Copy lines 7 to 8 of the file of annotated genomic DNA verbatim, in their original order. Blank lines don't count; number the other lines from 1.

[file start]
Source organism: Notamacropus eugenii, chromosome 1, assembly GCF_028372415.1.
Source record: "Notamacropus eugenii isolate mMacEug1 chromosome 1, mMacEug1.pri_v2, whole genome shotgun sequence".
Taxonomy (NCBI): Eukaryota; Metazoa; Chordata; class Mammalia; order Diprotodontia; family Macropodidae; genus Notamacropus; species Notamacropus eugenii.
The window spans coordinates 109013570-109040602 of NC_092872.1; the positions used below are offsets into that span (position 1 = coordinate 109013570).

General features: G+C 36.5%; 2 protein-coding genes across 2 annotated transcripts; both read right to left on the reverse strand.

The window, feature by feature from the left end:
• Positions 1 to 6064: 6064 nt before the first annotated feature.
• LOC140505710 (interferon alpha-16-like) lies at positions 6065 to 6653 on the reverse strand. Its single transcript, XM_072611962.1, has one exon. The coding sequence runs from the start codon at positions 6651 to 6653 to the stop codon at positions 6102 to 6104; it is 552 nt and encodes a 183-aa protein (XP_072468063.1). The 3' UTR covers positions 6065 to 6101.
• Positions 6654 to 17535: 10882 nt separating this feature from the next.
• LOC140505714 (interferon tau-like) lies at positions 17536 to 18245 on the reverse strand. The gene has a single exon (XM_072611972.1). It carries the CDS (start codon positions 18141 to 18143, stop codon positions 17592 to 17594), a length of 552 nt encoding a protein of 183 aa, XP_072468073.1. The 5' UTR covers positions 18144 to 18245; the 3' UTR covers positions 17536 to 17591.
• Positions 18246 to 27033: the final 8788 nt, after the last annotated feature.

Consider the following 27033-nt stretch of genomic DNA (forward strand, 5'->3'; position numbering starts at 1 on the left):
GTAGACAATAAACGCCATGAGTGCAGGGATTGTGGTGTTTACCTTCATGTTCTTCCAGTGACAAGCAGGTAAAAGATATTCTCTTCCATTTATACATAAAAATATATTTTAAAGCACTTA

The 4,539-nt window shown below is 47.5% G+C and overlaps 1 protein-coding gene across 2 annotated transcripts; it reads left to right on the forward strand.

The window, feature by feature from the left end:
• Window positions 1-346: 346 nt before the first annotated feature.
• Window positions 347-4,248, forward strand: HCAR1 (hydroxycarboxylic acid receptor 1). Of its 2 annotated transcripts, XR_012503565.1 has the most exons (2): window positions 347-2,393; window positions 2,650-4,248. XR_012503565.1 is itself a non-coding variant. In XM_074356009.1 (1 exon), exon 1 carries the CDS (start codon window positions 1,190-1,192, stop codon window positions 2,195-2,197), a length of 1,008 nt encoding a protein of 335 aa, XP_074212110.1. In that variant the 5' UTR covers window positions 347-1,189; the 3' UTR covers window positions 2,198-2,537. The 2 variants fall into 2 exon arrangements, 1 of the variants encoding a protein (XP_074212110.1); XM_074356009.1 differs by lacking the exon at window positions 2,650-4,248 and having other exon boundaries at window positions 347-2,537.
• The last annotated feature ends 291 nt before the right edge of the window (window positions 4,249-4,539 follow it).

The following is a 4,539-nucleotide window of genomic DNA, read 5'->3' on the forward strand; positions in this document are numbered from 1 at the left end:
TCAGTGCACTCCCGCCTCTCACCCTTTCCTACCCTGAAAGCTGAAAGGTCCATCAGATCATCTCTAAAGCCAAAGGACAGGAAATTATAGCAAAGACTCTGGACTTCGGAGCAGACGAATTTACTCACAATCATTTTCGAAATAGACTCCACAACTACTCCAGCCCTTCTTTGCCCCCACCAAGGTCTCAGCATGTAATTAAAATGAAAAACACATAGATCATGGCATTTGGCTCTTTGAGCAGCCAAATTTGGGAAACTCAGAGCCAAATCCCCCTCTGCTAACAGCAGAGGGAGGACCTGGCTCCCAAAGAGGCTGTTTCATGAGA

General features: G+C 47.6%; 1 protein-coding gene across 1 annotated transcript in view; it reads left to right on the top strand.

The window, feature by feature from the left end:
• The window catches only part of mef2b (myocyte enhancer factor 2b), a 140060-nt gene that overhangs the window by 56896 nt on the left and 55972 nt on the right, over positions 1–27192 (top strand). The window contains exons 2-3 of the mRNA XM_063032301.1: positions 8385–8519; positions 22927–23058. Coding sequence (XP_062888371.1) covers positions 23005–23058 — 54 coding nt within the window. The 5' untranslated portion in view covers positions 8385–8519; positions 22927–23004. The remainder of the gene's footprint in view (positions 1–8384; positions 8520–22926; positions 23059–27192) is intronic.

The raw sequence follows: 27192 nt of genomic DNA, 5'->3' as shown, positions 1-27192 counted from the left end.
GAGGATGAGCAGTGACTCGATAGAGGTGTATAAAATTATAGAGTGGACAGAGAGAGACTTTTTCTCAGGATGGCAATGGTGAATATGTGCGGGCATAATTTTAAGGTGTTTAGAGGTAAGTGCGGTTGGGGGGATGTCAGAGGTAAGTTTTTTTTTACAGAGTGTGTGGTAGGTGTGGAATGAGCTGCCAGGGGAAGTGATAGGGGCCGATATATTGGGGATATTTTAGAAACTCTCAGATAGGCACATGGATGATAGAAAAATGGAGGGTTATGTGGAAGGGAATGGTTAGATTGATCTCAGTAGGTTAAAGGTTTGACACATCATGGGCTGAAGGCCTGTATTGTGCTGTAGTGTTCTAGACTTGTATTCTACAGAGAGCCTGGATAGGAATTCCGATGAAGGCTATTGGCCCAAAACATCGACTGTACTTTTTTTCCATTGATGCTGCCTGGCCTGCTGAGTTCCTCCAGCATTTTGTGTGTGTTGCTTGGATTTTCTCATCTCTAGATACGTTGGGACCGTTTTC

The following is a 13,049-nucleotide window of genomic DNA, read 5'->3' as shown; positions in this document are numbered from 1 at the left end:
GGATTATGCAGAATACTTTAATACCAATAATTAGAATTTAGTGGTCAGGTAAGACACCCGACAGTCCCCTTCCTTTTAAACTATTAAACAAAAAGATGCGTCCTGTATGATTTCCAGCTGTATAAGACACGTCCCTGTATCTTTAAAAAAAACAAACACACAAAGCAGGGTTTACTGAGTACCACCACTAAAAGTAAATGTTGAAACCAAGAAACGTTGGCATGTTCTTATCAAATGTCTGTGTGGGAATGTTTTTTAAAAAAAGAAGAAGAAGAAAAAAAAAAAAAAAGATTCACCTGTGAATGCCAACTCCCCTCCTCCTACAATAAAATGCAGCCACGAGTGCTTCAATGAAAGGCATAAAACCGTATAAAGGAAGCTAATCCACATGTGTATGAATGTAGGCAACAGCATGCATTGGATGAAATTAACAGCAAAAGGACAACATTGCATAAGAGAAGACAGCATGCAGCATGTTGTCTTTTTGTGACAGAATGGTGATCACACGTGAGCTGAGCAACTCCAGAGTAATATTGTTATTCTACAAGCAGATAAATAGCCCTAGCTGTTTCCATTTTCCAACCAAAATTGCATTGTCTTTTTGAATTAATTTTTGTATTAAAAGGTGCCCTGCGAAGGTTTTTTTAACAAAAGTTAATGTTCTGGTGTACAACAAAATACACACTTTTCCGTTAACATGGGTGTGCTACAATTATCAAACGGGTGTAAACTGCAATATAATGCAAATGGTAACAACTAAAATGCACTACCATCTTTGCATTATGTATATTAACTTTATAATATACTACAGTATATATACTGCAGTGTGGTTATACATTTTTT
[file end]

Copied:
• Positions 1 to 6064: 6064 nt before the first annotated feature.
• LOC140505710 (interferon alpha-16-like) lies at positions 6065 to 6653 on the reverse strand. Its single transcript, XM_072611962.1, has one exon. The coding sequence runs from the start codon at positions 6651 to 6653 to the stop codon at positions 6102 to 6104; it is 552 nt and encodes a 183-aa protein (XP_072468063.1). The 3' UTR covers positions 6065 to 6101.